Things You Should Never Say to a Mexican, Ever

Metro in Mexico City, Mexico
Metro in Mexico City, Mexico | Photo by Alejandro on Unsplash
Stephen Woodman

Mexicans are a welcoming bunch, but there are a few things you should avoid saying as a foreign guest. As with any country, it is important to be aware of cultural etiquette and taboo subjects during a vacation in Mexico. Here is a list of the things you should never say to a Mexican.

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This is my first time in Central/South America

Where do you want to go?

Geography knowledge is of great benefit in Mexico, a country which many foreigners believe is in Central or even South America. Mexico is actually a part of North America, which is why it is included in the North American Free Trade Agreement (NAFTA) along with Canada and the United States.

The flag of Mexico

There are 289 individual languages spoken in Mexico, according to Ethnologue, a publication that provides a linguistic profile of the world. However, none of these languages is called Mexican. The word “Mexican” refers to the nationality, not to any language. Spanish is the most commonly spoken language in the country, with more than 99 percent of people speaking it.

How much money do you make?

Mexican money

When it comes to money, Mexicans are private, so asking about personal finances is a taboo subject. Although this information may be shared between close friends, asking strangers about their salary is a definite no-no.

Chilango

You might hear this word used to describe a Mexico City resident, but avoid using it yourself. The word has pejorative connotations and you’re likely to lose friends in the capital if you start casually employing it.

I don’t like Mexican food

A mixed taco plate served with an all-natural-flavored Jarritos Pineapple Mexican Soda.

Mexicans are proud of their culinary culture, and they are not the only people to recognize that their food is mouth-wateringly delicious. UNESCO even added Mexican cuisine to its cultural heritage list in 2010. Avoid generalizing about Mexican food, which is very diverse, with each region using different ingredients and techniques. There is a whole lot more to Mexican cuisine than Taco Bell, so it is best to leave narrow-minded notions of melted cheese and burritos at home.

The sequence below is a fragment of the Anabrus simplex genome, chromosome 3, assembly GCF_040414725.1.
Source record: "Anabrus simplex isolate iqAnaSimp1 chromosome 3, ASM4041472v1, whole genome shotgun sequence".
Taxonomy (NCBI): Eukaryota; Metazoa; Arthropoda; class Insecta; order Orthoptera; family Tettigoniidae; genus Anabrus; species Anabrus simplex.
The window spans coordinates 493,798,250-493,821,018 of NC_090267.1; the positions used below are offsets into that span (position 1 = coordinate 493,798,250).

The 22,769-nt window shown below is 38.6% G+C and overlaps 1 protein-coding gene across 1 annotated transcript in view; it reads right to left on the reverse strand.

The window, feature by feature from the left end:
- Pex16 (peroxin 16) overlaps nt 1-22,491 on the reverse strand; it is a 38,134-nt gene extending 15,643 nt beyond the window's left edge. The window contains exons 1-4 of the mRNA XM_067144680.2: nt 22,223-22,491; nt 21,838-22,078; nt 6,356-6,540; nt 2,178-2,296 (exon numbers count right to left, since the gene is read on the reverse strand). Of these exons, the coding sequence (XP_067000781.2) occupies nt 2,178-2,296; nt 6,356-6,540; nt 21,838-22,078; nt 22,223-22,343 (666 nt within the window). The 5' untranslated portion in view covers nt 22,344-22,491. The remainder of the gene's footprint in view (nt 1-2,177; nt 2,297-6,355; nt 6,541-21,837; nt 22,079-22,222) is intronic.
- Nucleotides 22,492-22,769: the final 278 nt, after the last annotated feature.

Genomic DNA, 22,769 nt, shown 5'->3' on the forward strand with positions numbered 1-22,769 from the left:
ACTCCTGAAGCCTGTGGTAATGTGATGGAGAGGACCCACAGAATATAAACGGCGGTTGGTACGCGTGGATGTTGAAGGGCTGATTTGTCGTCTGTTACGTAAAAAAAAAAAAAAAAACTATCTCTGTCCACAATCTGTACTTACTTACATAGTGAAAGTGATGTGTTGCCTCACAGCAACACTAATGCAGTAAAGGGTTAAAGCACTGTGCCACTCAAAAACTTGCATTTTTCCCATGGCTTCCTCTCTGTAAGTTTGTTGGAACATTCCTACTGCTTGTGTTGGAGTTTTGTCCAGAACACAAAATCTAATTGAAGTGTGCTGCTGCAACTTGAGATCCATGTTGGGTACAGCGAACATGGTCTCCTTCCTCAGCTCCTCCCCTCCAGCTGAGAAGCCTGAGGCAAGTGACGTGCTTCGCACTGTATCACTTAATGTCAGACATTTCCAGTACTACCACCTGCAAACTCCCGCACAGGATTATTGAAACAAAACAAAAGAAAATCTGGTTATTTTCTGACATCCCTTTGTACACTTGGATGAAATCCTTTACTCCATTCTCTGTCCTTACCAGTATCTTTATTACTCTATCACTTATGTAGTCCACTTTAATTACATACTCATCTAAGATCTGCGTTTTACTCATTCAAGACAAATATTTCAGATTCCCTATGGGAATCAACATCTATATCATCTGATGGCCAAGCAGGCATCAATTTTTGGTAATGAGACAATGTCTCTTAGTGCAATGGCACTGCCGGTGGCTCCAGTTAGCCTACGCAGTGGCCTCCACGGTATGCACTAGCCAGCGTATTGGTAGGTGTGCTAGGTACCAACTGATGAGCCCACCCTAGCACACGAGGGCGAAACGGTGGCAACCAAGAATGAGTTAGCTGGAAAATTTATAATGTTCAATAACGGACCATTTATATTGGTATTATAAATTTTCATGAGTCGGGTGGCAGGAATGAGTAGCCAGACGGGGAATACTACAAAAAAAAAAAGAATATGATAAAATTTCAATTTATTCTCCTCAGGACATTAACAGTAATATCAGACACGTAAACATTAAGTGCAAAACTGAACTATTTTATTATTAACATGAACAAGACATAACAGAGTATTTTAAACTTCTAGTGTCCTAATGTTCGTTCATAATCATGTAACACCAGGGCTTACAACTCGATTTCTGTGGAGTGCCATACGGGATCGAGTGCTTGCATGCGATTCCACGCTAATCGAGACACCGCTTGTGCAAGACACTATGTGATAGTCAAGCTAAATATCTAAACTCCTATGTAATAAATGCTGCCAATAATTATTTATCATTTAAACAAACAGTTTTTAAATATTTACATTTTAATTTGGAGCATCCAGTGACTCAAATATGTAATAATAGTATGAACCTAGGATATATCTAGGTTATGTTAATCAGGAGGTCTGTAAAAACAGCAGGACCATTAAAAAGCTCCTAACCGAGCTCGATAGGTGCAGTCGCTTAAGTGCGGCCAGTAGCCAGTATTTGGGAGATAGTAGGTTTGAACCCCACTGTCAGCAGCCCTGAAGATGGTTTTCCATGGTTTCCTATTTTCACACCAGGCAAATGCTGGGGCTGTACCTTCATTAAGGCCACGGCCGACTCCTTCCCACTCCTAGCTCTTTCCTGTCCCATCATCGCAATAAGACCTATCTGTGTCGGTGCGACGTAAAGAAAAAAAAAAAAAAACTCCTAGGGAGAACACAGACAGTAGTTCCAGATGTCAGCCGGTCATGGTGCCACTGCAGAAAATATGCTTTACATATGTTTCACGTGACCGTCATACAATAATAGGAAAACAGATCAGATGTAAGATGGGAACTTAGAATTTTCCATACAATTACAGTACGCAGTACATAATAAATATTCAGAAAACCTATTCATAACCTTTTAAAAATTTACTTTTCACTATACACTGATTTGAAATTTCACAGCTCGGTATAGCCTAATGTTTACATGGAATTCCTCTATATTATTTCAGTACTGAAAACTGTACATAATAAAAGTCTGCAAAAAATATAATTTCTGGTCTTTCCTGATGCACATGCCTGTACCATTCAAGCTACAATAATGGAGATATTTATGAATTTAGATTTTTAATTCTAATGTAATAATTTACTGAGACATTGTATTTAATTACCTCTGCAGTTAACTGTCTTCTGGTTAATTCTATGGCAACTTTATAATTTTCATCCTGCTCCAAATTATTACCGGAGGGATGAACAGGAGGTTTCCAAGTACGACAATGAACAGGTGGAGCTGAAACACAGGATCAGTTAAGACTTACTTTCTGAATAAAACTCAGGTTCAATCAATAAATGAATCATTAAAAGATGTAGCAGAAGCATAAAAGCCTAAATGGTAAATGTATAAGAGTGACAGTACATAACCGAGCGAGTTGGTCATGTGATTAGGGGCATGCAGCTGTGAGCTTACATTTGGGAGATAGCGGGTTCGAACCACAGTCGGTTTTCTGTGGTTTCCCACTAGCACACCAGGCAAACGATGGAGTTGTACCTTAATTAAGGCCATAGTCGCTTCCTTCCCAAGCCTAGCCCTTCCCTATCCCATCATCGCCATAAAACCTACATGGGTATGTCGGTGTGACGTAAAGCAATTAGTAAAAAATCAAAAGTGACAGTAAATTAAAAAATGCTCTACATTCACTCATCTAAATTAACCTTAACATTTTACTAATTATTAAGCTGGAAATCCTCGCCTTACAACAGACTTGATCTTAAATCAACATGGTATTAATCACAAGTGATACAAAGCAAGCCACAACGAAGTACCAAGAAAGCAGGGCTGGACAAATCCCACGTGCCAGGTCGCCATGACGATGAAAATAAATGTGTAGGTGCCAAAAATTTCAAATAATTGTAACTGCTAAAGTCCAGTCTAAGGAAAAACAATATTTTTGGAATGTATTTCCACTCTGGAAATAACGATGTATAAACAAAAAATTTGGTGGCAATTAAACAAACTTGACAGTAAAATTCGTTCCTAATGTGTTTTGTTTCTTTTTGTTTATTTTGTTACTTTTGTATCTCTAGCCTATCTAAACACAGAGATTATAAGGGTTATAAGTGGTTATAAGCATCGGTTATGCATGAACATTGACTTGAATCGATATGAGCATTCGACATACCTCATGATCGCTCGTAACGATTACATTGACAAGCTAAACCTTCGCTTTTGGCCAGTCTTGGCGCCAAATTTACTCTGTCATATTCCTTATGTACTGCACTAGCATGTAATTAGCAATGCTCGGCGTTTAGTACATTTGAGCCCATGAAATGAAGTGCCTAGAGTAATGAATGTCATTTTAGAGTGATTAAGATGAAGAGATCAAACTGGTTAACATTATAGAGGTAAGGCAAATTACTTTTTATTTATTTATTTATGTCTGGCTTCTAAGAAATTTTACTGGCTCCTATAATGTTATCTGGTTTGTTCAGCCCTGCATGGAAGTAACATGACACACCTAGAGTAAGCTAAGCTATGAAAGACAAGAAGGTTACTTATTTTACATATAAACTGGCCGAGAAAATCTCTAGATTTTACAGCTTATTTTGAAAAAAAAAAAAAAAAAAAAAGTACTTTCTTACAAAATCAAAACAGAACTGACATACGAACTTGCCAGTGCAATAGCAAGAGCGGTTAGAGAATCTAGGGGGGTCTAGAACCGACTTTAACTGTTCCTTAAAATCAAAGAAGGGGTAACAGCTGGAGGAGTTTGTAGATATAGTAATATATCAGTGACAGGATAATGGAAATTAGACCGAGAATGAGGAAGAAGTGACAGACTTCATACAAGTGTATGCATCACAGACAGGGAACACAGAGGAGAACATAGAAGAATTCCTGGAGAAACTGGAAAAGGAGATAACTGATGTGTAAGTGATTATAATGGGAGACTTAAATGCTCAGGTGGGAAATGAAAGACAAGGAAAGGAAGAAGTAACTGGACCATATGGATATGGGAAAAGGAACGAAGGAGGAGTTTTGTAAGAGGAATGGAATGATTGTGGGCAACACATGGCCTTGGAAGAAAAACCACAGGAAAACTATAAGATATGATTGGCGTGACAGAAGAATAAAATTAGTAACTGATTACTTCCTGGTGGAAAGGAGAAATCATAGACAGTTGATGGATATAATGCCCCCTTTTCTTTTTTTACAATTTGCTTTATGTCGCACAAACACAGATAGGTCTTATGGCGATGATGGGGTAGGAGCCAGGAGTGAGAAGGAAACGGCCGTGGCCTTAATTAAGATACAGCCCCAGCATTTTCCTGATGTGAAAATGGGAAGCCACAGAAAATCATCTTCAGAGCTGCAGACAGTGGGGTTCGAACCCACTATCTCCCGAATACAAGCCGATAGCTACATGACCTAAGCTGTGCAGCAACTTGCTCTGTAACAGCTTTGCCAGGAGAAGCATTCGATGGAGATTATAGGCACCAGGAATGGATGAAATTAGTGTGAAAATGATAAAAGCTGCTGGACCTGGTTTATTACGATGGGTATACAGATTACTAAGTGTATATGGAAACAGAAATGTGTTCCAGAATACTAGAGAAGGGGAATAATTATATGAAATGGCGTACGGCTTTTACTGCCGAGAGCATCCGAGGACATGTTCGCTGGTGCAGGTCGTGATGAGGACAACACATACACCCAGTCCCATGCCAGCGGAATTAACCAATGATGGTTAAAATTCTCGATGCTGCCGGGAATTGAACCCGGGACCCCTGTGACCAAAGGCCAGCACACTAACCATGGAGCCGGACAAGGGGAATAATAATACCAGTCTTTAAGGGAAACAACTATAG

‘Estupido’ (stupid)

I’m sure you can think of many more offensive words in English than stupid. But the Spanish equivalent, “estupido,” is much more powerful and shouldn’t be used lightly. Never call anyone else “estupido” and avoid using it in any context, even when referring to yourself and those stupid little mistakes we all make from time to time.

‘Coger’ (to take)

Taxi in Granada, Ciudad de México, México

This verb, which means “to take,” is used in Spain all the time, especially in the context of “taking the bus” or “taking the metro.” In Mexico and throughout Latin America, the word is certain to trigger giggling, because “coger” is a synonym for a certain four letter word in English. Never suggest anyone coger a taxi.

Blasphemous curse words

Those fun curse words you picked up in Barcelona are not going to impress people in Mexico City. Certain blasphemous phrases that are common and casually used in Spain would be regarded as shocking and offensive by most locals in Mexico, which remains a deeply religious society. Although Mexico does have its own impressive pantheon of swear words, God, heaven and the Virgin Mary are treated with reverence.

Happy Cinco de Mayo!

Ángel de la Independencia, Paseo de la Reforma, Mexico City, Mexico

Cinco de Mayo, or May 5, is celebrated to commemorate the Mexican Army’s victory over the French during the Battle of Puebla in 1862. In the United States, the day has come to be a celebration of Mexican-American culture, but it has no such importance in Mexico, where the battle is only marked by the odd military parade. Instead, Independence Day on September 16 is the day given over to the celebration of all things Mexican.

‘Tú’ to an older stranger

The formal “usted,” the polite version of you, is still used in Mexico for conversations with a boss, an older stranger or anyone else you would like to show respect to, rather than suggest familiarity. Mexican society is sensitive to status and the use of “usted” is more common than in Spain. As a general rule, “tú,” the informal form of you, is reserved for friends, children and family.

Yet to complicate things, you sometimes have to be careful using “usted” when you are talking to under 50s – some people may take it as a comment on the age.

Hurry up!

What’s the time?

Patience is a virtue, especially in Mexico. Don’t take it personally if people are late for appointments or guests turn up two to three hours after the party was supposed to start. There are many reasons for the lateness: a delayed bus or the heaving traffic – but you’ll soon realize that the main reason is cultural. Time in Mexico is flexible and trying to impose foreign standards of punctuality is a sure path to frustration.

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